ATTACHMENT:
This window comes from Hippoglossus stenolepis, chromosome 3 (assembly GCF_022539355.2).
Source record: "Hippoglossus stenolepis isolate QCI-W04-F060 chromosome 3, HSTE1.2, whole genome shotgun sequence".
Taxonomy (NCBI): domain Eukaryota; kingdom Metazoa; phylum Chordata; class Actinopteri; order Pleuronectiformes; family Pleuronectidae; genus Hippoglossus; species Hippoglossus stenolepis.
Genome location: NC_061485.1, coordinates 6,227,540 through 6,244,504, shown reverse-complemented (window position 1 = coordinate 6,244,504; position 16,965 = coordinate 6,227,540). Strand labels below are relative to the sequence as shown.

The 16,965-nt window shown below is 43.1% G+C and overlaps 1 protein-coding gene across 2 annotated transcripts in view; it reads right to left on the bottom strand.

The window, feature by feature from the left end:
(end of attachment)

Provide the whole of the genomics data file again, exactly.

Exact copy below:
This window comes from Hippoglossus stenolepis, chromosome 3 (assembly GCF_022539355.2).
Source record: "Hippoglossus stenolepis isolate QCI-W04-F060 chromosome 3, HSTE1.2, whole genome shotgun sequence".
Taxonomy (NCBI): domain Eukaryota; kingdom Metazoa; phylum Chordata; class Actinopteri; order Pleuronectiformes; family Pleuronectidae; genus Hippoglossus; species Hippoglossus stenolepis.
Genome location: NC_061485.1, coordinates 6,227,540 through 6,244,504, shown reverse-complemented (window position 1 = coordinate 6,244,504; position 16,965 = coordinate 6,227,540). Strand labels below are relative to the sequence as shown.

The 16,965-nt window shown below is 43.1% G+C and overlaps 1 protein-coding gene across 2 annotated transcripts in view; it reads right to left on the bottom strand.

The window, feature by feature from the left end: